Sing a Song of Randolph Caldecott…Or how to turn a nursery rhyme into a picture book

Randolph Caldecott, an English illustrator born in 1846, created 16 picture books from nursery rhymes. Minimal text and pictures working together, page after page.  Perfect.

Maurice Sendak introduced me to his work in 1976. He called him the “Father of Picture Books”

My version of Sing a Song of Sixpence was published by Dial Books for Young Readers in 1985.

I studied with Sendak while I was a student at Parson’s in NYC.  It took me a few picture books before I was brave enough to try my hand at illustrating this nursery rhyme used by Caldecott and also admired by Sendak. The challenge:  Be true to the words while creating a different story and a different picture book.

I dedicated the book to Maurice and to Jane Bierhorst (who taught with Maurice and was also the designer for this book)

Here are a few pages from both books:

In my version, we have the courtyard kids. Their parents work for the king and queen. The child with the blonde hair and clean white shirt, is new to the neighborhood. They bet him a sixpence that he can’t snitch a pocket full of rye.

We now have 24 blackbirds.

The princess watches it all unfold. She really wants to play with the courtyard kids.

And she does. The children sprinkle rye while the cook has her back turned. They put the apples back in the bag.

Now, instead of apple pie, we have blackbird pie. The reader knows what’s happening. The cook is clueless.

“Wasn’t that a dainty dish to set before the king?”

The kids and the princess think it’s all great fun. The King, Queen and the cook aren’t so sure.

The cook chases the children. The blackbirds join the King in the counting house.

The Queen shares her bread and honey with the kids and the blackbirds.

She was modeled after my grandmother who had a sweet tooth. I remember her giant sugar cookies.

The cook is still in pursuit of the children.

This spread was inspired by a childhood memory of wandering through fresh laundered sheets hanging on the clothes line. A fun place to hide. I loved the fresh smell!

(When I visited the Tower of London, I saw Henry VIII’s armor and discovered it was short and wide. Just like Henry! The clothes on the clothesline must fit the king and queen.)

In some versions of this nursery rhyme, including Caldecott’s–after a blackbird snaps off the maid’s nose–a  jenny wren “pops” it on again. My tribute to Caldecott’s version had to have a jenny wren! I must be true to the words.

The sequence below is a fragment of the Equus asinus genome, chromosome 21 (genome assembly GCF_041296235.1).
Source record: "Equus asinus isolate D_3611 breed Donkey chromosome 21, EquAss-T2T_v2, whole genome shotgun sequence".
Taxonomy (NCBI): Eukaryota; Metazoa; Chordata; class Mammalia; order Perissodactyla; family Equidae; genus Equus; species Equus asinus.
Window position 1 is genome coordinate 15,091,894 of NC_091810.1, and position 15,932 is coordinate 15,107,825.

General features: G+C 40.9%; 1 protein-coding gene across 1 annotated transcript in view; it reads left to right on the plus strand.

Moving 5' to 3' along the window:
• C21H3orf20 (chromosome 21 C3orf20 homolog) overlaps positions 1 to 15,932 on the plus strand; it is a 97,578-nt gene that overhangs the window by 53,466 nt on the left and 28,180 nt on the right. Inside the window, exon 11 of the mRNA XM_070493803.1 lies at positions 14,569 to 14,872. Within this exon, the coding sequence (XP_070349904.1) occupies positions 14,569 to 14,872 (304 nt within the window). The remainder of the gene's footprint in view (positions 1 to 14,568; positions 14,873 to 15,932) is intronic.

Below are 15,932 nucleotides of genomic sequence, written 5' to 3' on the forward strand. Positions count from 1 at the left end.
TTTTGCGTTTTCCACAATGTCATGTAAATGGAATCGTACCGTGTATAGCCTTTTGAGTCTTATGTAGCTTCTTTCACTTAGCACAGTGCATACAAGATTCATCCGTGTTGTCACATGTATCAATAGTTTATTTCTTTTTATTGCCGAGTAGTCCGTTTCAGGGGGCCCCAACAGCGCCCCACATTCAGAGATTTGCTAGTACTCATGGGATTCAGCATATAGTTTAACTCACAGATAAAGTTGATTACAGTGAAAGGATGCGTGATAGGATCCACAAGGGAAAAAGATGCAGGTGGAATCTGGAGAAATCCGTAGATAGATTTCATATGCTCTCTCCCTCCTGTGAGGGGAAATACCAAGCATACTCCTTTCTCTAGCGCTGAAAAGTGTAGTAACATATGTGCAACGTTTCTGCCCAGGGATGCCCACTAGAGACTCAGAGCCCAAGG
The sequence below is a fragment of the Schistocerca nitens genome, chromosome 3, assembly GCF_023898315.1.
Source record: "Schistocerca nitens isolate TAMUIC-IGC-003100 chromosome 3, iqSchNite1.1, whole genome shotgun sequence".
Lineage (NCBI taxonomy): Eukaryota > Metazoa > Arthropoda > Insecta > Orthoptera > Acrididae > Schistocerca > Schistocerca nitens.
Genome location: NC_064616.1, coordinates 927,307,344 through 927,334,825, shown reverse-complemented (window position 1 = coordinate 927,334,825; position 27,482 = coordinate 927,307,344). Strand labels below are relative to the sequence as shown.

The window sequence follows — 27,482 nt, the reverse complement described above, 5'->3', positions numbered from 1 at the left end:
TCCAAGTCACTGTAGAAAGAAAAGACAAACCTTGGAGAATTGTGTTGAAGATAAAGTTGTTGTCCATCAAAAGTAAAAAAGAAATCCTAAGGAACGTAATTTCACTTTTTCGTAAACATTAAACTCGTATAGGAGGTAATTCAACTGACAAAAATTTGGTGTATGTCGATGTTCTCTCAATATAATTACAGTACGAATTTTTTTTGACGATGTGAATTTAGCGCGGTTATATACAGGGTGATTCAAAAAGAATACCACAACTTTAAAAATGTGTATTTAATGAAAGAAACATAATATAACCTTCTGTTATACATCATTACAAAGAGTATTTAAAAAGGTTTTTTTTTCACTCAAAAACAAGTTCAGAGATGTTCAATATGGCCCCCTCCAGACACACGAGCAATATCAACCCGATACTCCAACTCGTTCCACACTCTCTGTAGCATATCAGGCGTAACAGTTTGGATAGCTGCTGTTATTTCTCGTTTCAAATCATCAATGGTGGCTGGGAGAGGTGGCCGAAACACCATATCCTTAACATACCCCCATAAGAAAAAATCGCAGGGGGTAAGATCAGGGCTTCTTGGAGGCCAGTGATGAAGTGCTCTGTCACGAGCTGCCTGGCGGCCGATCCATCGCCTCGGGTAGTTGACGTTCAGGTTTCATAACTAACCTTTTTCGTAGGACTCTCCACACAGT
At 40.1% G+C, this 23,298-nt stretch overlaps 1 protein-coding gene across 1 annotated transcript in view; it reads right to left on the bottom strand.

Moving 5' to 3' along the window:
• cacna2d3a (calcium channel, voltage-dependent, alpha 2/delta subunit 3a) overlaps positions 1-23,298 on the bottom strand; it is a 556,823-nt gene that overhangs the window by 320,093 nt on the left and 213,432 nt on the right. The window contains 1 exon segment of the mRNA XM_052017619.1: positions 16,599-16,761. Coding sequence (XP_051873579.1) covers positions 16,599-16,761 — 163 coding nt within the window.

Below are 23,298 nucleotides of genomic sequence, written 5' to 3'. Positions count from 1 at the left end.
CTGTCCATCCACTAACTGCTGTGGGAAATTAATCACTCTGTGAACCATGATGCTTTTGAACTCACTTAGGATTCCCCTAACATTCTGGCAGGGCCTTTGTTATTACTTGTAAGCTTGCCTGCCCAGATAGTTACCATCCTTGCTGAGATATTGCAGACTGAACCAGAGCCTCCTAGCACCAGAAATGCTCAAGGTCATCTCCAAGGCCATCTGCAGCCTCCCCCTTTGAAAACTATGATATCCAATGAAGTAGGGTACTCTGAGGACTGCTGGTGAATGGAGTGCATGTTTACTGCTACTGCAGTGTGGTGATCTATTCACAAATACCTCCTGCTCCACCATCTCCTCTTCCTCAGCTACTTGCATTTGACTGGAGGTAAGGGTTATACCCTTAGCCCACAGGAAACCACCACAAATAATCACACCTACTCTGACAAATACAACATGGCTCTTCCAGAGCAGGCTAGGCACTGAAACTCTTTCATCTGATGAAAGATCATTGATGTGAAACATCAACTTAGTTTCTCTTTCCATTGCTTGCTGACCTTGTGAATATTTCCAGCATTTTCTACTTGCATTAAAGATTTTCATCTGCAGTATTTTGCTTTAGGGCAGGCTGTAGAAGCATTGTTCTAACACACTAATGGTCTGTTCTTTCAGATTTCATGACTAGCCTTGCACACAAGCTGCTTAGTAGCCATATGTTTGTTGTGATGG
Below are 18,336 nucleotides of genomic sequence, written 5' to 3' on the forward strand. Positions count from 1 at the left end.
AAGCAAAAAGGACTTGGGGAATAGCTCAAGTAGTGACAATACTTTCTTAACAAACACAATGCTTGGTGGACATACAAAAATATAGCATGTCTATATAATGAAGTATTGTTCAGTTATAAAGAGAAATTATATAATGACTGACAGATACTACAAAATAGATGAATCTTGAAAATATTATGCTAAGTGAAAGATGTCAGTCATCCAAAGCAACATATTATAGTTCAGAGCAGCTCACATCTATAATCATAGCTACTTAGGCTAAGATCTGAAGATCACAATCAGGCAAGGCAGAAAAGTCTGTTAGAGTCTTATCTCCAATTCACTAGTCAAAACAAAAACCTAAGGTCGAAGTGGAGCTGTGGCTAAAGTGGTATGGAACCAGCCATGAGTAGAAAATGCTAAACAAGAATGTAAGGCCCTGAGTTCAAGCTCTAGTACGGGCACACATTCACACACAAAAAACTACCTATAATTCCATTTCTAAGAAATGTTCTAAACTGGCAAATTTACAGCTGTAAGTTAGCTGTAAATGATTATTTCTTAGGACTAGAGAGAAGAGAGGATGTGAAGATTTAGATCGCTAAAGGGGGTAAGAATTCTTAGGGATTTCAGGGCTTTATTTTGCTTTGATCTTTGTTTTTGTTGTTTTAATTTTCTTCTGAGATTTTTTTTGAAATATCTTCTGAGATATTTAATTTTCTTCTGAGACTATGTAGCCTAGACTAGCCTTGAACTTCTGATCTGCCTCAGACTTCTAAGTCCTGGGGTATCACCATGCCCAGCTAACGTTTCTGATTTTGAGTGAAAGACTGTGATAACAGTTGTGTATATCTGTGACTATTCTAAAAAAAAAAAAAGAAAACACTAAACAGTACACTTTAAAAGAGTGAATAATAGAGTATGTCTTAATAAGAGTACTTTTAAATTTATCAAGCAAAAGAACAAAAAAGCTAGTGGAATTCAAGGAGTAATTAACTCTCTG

First, the blackbird needs to do his job.

Can you find which one has the nose?

(I love hearing kids squeal with delight when the find it!)

In a picture book, the pictures and text create a dance. Two different illustrators can take the same words and create a different dance and a different book.

One decision that an illustrator makes that has a huge impact on the story, is what the characters will look like. Will they be children or could they be rabbits? Bears?…

Sometimes the illustrator creates and introduces new characters that aren’t even in the written text! They still need to work with the story. She still needs to be true to the words. (I better have all 24 blackbirds!) But, these other characters can add an extra layer to the story. I introduced the courtyard kids, the queen’s dog (a bulldog), the cat that’s after the blackbirds, the cook and the princess. You won’t find any of these characters in the written poem.

As for my princess…Another tribute to Caldecott who often added a twist at the end.

My king and queen do not want their princess hanging out with the courtyard kids. She joins in with the courtyard kids while her parents are busy doing what kings and queens do. On the last page, the king makes the princess return to the castle. She doesn’t go quietly!


 Caldecott ends his Hey Diddle Diddle with the knife and fork taking the spoon away and leaving the poor dish is shattered.

Subtle. Brilliant.

The goal is always to create a book that a child will want again and again and hopefully discover something new in the art each time she reads it.

If you want to make a picture book, starting with a poem in public domain a is a great place to begin.

What do you do after you pick out a poem? How do you turn those words into a 32 page book? I’ll talk more about about the process in a future post. Until then there are many helpful of resources on the internet.

Here are two of my favorites:

Society of Children’s Book Illustrators and Writers:

Highlights Foundation:

For fun activities and information about all of my books…visit my website:

Have fun!…tcp